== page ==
A Message to Garcia
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During the Spanish/American war, an American officer tries to deliver a message of cooperation from President McKinley to revolutionary Cuban General Garcia. Shown in 4:3 full frame presentation.
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John Boles plays the man entrusted with the message, and he is helped along the way by Barbara Stanwyck and Wallace Beery, all the while being pursued by the evil Dr. Krug played by Alan Hale Sr.
John Boles (1895-1969) is little known today, but he was popular in the silent and early talkie period, perhaps best known for his role as Mae Clarke's friend (Victor Moritz) in "Frankenstein" (1931) and as Barbara Stanwyck's husband in "Stella Dallas" (1937).
Wallace Beery (1885-1949) was one of the biggest villains in the silent era. His work in 1930 ("Big House", "Min and Bill", "Billy the Kid") followed by the best actor award in 1931 for "The Champ" elevated Beery to the A list where he remained and made such memorable films as "Treasure Island" (1934), "Viva Villa" (1934), and "China Seas" (1935). Here he is at the peak of his popularity and gives his usual performance.
Sultry Barbara Stanwyck (1907-90) made more than 80 films and was nominated 4 times for an Oscar ("Stella Dallas", "Ball of Fire", "Double Indemnity", "Sorry Wrong Number"). She won 3 Emmys ("The Barbara Stanwyck Show", "Big Valley"). AFI lists her as # 11 among the "Top 100 Greatest Screen Legends". She plays a senorita sans accent, with bobbed hair and Hollywood make-up, and appears to sleep walk through the film.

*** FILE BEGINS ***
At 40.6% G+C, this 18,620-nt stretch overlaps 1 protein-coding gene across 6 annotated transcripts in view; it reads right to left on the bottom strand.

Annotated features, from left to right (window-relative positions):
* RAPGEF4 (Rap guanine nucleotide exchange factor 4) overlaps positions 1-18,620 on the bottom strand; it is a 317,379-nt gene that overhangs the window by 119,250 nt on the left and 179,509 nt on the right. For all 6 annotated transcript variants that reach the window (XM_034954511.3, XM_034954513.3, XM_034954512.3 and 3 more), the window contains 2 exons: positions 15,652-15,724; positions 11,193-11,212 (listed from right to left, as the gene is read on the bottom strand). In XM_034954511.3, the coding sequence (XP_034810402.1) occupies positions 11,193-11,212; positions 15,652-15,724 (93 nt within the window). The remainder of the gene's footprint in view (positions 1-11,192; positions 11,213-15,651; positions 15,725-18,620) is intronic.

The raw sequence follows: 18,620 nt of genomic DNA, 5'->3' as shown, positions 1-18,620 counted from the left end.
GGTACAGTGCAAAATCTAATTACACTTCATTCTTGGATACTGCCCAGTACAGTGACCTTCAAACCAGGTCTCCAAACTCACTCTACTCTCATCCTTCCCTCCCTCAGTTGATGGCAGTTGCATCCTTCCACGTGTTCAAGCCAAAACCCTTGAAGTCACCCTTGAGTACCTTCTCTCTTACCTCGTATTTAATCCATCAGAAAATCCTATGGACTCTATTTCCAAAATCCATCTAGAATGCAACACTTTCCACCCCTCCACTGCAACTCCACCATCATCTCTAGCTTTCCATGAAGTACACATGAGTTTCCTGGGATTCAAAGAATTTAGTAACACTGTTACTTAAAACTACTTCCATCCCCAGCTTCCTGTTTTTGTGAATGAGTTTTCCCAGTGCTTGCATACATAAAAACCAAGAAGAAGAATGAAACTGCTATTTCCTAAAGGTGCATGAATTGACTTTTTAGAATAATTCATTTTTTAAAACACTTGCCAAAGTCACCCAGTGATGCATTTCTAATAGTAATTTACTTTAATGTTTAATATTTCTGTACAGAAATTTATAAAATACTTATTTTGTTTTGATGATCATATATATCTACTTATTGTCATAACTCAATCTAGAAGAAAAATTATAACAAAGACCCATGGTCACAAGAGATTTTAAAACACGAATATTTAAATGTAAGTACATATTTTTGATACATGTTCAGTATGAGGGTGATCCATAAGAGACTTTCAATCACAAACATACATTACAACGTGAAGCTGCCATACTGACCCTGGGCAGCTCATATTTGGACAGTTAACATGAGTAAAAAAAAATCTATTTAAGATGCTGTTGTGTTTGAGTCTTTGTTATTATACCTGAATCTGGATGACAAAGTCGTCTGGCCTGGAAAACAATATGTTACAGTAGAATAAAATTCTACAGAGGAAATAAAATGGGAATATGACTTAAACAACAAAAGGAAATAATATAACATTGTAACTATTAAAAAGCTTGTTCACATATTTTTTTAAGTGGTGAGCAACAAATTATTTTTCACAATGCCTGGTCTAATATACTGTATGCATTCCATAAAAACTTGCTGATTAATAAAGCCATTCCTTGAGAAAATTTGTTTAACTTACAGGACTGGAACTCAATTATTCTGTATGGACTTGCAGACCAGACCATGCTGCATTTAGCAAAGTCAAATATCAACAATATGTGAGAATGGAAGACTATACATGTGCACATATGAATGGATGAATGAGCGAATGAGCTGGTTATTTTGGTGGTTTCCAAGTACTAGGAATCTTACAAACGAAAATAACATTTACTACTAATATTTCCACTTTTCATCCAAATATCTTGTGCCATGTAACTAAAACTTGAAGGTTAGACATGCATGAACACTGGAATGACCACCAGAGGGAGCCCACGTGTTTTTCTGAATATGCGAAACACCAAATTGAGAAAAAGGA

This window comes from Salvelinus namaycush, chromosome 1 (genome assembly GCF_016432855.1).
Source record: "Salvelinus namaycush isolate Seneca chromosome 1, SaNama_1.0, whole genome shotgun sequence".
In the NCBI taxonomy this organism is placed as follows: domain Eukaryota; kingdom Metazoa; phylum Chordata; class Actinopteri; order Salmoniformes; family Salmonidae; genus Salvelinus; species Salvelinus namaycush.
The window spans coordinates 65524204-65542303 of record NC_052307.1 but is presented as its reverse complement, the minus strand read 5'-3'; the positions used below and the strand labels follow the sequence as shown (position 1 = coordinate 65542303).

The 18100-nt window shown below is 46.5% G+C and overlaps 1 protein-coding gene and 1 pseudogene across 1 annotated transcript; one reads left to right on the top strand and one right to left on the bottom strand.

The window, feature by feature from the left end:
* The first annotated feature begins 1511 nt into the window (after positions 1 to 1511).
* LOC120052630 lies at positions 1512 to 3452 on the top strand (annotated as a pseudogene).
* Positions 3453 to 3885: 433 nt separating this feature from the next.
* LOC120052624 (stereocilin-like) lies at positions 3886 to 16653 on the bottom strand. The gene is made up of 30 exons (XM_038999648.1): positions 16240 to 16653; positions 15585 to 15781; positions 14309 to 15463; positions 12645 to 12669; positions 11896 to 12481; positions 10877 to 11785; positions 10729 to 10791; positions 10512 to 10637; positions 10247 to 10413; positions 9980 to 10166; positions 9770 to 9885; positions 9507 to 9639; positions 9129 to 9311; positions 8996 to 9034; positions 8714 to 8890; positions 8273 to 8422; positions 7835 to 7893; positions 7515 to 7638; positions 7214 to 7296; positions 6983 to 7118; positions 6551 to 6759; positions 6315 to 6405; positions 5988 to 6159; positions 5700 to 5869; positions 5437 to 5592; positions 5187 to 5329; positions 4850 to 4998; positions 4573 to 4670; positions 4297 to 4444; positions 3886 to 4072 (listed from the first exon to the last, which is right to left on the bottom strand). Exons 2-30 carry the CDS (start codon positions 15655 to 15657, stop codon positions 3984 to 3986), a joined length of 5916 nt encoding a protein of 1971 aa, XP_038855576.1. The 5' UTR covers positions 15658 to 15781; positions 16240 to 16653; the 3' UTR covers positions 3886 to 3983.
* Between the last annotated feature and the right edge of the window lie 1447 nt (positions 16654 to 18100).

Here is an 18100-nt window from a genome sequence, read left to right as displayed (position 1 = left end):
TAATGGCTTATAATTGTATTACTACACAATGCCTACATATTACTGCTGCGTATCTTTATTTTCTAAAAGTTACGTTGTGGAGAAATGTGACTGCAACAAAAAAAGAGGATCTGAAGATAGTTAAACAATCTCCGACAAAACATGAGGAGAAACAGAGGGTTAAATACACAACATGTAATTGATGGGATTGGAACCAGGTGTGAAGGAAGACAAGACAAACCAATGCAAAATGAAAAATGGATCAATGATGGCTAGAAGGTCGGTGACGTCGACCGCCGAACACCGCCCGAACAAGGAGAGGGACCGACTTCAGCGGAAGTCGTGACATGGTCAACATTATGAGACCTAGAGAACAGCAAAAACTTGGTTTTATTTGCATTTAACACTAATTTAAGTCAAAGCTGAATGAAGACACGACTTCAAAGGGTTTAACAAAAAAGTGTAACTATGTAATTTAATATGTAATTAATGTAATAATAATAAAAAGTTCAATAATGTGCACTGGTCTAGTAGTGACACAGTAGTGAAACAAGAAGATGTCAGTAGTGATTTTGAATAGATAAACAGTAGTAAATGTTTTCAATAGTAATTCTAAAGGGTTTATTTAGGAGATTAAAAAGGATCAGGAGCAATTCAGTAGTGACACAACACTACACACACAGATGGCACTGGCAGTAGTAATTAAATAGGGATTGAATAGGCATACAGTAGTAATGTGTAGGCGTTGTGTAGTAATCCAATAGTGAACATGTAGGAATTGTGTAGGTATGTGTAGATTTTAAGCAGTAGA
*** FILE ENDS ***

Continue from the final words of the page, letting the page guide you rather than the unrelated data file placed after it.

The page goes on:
Alan Hale Sr. (1892-1950) is best known as the frequent sidekick to Errol Flynn in films such as "Robin Hood" (1938), "Dodge City" (1939), "Virginia City" (1940), "The Sea Hawk" (1940), "Santa fe Trail" (1940), and "Gentleman Jim" (1942). Here he takes an unusual turn as a villain and does a pretty good job.
Director George Marshall (1891-1975) keeps the action moving. He made more than 150 films between 1916 and 1969 including "Destry Rides Again" (1939), "The Blue Dahlia" (1946), "Houdini" (1953), "The Sad Sack" (1957) and "How The West Was Won" (1962).
In 1936 Jean Harlow had 3 films in the top 20 - "Libeled Lady" ( Spencer Tracy, William Powell, and Myrna Loy), "Wife vs. Secretary" (Gable and Loy), and "Suzy" (Cary Grant). The other big money winners were "San Francisco" (Gable), "The Great Ziegfeld" (Powell and Loy), "Modern Times" (Chaplin), and "Charge of the Light Brigade" (Flynn and de Havilland). The big Oscar winner was "The Great Ziegfeld" (Picture, Best Actress). Other notable films from that year were "The Petrified Forest" (Bogart), "Romeo and Juliette" (Shearer and Howard), "Dodsworth" (Walter Huston) and Fritz Lang's "Fury".
The film has poor production values and not much in the way of a musical score. The photography is typical for the times.
Films about the Spanish American War are few, and most of them focus on Teddy Roosevelt and the Rough Riders - the 1927 silent film "The Rough Riders", Hopalong Cassidy's "Texas Trail" (1937), and the excellent TV mini-series "Rough Riders" (1997). There is a small snippet about the war in "Citizen Kane" (1941), "Stars and Stripes Forever" (1952), and "Posse" (1993). From an historical POV, the PBS show "Crucible of Empire" (1999) is probably the best source.
Bottom line - not a bad film, but not much to recommend it either.
If the DVD transfer had been better the film would have been much more enjoyable. That said, it is always a treat to watch Stanwyck, even when she is miscast. She always brings things up to her level which is first class. Stanwyck's work has always been first class, even when applied to material that is not. This is not first class material. It's o.k. ....merely o.k.